Cert: 12A Runtime: 149 mins Director: Gore Verbinski Cast: Johnny Depp, Armie Hammer, William Fichtner, Tom Wilkinson, James Badge Dale, Ruth Wilson and Helena Bonham Carter
Horse says you are a spirit walker. A man who’s been to the other side and returned. A man who cannot be killed in battle
The Lone Ranger has been under the spotlight for a while now, what was tipped as one of the summer highlights has plummeted to the ground. America hated The Lone Ranger, but will the rest of the world? For me many people in Europe have liked it more than the Yanks. There was only one thing to do really, go watch this movie. So what is Lone Ranger? In the 1930s, an elderly Tonto tells a young boy the tale of John Reid, the Lone Ranger (Armie Hammer). An idealistic lawyer, he rides with his brother and fellow Texas Rangers in pursuit of the notorious Butch Cavendish (William Fichtner). Ambushed by the outlaw and left for dead, John Reid is rescued by the renegade Comanche, Tonto (Johnny Depp), at the insistence of a mysterious white horse and offers to help him to bring Cavendish to justice. Becoming a reluctant masked rider with a seemingly incomprehensible partner, Reid pursues the criminal against all obstacles. However, John and Tonto learn that Cavendish is only part of a far greater injustice and the pair must fight it in an adventure that would make them a legend.
Going forward, the film is actually pretty similar to the PotC movies in that both of their main characters proceed on a lengthy, action-packed adventure throughout various lands for basically the entire film. In addition, you have the exact same humour, which is again provided by Johnny Depp, and this is where I unfortunately name one of my major gripes with the movie. It’s that Johnny Depp plays an incredibly similar character to Jack Sparrow; the only difference being is that Tonto is a Native American, not a swash-buckling pirate. They provide the same amount of comic relief throughout their respective films, and I was not in the least bit convinced of Johnny Depp as a “fighting-for-his-land” Native American. He never brings that seriousness to his character even though the film begs for it as it primarily deals with the theme of the white men taking the land of America from its original inhabitants. Instead of aggressively plotting against the villainous characters of the film to proclaim his land that’s unjustly stolen, he takes his time with goofiness and outlandishness.
Other than that, the film itself is actually enjoyable with the humour occasionally delivering and the adventure being wholly entertaining from start to finish. Now, this is where the audiences have to expect what they’re really getting from the film, meaning if you view it with the right expectations, it’ll be a blast.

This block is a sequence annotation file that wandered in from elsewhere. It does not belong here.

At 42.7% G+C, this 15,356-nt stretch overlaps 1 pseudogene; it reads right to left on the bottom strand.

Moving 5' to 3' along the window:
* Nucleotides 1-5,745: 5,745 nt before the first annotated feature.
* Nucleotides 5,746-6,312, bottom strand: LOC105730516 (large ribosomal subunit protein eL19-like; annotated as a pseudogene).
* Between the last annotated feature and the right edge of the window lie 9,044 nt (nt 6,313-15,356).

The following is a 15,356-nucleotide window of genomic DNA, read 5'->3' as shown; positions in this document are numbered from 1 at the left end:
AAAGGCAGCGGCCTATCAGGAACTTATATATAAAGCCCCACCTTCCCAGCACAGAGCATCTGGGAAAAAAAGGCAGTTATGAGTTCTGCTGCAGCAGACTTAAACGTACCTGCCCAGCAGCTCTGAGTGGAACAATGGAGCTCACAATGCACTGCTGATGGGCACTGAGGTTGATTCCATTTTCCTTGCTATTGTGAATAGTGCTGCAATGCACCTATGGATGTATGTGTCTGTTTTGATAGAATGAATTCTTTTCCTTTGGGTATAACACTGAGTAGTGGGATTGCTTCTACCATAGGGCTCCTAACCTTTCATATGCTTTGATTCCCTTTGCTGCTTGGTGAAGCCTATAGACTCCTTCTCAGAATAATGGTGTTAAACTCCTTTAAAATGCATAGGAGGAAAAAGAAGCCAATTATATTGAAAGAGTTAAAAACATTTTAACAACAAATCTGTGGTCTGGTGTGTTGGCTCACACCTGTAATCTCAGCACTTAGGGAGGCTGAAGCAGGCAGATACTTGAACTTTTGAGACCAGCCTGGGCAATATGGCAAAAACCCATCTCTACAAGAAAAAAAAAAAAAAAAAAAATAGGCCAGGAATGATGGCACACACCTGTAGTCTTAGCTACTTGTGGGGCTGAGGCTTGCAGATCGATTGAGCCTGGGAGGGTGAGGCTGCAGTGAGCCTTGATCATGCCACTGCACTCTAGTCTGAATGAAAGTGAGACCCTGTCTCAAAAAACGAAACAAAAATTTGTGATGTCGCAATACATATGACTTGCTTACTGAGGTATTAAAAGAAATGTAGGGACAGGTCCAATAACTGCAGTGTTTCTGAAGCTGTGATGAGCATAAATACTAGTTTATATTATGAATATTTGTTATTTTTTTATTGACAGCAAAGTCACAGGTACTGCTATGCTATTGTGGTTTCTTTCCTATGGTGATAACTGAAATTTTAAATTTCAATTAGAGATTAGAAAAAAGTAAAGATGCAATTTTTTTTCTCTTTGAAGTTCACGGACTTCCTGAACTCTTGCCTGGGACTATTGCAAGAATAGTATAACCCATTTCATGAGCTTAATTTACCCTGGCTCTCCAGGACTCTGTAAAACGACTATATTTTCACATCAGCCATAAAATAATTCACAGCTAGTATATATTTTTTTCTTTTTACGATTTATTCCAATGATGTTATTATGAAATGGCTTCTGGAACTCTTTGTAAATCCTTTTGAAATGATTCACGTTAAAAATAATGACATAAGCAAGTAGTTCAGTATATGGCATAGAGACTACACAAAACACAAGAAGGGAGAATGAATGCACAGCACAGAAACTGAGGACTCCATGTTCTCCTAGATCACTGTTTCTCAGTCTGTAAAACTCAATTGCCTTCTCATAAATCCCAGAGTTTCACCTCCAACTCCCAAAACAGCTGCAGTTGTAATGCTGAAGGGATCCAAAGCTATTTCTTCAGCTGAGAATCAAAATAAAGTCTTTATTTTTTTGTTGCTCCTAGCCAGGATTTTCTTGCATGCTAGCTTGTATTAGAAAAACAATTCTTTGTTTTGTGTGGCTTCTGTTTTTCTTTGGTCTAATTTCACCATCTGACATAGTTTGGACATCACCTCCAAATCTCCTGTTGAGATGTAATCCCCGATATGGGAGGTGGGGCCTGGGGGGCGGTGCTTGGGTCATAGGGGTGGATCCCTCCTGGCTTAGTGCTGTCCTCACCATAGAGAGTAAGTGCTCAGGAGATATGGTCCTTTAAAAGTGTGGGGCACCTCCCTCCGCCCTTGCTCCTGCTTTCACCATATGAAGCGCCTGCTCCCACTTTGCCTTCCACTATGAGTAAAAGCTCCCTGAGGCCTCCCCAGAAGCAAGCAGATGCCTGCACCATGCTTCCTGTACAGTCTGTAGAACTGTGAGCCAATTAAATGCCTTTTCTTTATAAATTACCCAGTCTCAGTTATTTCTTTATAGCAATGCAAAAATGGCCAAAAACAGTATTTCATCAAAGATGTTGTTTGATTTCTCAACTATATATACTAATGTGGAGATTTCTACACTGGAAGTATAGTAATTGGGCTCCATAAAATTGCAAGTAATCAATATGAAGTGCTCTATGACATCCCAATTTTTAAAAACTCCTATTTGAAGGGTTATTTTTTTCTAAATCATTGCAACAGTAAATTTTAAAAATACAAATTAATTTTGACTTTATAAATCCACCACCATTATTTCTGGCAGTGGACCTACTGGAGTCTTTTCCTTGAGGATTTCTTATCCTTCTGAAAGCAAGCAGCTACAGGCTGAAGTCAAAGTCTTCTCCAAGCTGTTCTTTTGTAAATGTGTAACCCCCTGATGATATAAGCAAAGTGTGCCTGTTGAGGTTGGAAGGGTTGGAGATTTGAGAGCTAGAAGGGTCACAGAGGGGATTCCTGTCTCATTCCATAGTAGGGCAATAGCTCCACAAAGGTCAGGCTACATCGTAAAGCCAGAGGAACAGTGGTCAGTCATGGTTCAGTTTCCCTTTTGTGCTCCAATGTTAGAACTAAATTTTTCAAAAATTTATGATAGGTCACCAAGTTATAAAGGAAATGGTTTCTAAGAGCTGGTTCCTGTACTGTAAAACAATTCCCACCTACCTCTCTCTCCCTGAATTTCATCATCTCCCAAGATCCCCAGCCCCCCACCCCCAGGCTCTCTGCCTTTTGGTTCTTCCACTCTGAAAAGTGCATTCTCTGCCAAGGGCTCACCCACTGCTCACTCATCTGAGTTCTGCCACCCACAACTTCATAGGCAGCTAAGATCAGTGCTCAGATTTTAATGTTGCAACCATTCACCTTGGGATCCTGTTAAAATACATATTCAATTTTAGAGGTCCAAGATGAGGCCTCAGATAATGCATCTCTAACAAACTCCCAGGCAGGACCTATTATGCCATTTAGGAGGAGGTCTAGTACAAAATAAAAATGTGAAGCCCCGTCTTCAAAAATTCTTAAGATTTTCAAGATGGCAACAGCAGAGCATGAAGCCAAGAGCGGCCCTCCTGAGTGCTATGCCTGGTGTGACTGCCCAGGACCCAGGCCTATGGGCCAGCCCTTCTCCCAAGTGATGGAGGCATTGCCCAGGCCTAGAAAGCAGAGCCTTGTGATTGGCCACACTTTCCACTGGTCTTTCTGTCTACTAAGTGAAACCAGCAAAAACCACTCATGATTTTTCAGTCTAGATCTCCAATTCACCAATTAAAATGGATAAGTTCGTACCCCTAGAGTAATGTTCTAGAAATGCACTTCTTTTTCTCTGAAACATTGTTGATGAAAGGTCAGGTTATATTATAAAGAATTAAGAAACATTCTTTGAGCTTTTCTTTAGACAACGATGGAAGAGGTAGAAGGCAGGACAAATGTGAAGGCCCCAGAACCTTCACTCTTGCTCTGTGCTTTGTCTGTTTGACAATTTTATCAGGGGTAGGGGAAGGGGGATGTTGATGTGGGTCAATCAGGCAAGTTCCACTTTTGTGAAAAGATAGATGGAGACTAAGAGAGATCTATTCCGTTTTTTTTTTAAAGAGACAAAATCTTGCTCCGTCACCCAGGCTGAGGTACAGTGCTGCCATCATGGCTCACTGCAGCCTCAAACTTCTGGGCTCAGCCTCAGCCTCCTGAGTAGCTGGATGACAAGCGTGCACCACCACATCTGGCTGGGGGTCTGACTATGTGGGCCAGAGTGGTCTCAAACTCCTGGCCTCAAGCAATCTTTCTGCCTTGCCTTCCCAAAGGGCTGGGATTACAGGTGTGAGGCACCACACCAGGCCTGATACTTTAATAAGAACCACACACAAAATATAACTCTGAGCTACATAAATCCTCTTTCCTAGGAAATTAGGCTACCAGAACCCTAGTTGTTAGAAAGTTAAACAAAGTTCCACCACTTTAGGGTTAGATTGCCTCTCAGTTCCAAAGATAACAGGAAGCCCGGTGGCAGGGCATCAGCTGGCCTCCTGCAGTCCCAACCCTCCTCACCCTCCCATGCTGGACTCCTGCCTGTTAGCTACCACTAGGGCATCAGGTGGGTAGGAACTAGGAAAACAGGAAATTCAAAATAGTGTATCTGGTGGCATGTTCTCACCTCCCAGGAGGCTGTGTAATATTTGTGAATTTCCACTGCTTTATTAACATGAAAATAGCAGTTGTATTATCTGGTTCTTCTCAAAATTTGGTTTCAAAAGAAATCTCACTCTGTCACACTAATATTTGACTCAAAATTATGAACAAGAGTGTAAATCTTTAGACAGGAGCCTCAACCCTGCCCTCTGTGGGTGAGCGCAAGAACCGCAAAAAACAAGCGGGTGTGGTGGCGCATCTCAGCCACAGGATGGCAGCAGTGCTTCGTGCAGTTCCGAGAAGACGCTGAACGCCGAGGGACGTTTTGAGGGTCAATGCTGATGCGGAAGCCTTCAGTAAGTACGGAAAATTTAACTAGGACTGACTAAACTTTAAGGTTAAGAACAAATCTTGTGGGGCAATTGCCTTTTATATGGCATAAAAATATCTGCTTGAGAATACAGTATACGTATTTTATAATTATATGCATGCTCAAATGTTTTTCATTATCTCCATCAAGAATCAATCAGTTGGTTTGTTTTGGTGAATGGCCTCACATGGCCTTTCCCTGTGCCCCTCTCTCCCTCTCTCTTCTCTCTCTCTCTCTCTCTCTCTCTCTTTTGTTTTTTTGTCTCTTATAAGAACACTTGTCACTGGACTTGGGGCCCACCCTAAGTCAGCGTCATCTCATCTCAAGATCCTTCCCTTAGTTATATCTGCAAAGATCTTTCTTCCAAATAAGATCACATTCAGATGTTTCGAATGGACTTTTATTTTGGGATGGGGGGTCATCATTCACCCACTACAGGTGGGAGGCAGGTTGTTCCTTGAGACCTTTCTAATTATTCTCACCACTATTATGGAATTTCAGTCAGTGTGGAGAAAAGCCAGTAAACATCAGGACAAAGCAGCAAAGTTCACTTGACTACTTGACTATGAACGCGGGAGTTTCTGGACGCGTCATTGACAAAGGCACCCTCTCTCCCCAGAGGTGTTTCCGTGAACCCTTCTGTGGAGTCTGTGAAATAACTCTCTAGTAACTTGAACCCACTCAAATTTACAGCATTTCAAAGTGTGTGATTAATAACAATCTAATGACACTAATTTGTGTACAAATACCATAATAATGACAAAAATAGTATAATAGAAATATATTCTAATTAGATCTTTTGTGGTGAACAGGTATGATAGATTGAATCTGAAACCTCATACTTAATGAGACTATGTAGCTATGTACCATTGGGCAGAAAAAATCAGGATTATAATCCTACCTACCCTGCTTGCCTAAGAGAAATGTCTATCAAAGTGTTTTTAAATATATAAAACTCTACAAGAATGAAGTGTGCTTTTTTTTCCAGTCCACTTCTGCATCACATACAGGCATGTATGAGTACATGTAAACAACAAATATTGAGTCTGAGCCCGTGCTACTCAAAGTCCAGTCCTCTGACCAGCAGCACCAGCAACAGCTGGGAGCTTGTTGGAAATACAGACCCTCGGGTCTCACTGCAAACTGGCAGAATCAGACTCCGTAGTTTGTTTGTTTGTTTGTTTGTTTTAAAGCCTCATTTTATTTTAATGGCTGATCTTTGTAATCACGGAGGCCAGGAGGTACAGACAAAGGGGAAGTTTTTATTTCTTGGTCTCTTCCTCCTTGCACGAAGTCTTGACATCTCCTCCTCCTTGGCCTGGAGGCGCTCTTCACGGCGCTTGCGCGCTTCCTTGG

The pacing is surprisingly decent for an approximately two-and-a-half-hour movie with little to no scenes being dragged out or completely vapid. There are a few twists and turns along the way, and as the story progresses, you buy into the chemistry between Tonto and John Reid. The development of their relationship feels interesting as they’re not the typical giddy best friends nor do you ever feel like they particularly like one another, which makes the film that much more captivating- how will they be able to finally reach their goal when they’re constantly fighting and arguing with each other? Then comes the set design which is utterly believable, placing you into the perilous West where outlaws duelling it out left and right. To put it simply, everything feels in place in terms of the look. Noticeably, critics have been discussing the numerous tone shifts throughout the movie, and I found one tragic action scene later in the film a little out of place as the rest of the film felt more light-hearted than anything, but I didn’t exactly see anything that bothered me elsewhere. In the end, The Lone Ranger has its fair share of flaws but not nearly as many as critics are whining about. If you’re looking for a popcorn flick, The Lone Ranger will be one of the few movies at the local cinema that can satisfy you in that department. Otherwise, there’s nothing else to it, and as most blockbusters in recent years, there’s no knowing if this film will be remembered in a couple of years down the road, but in the meantime- if you’ve got the money- why not?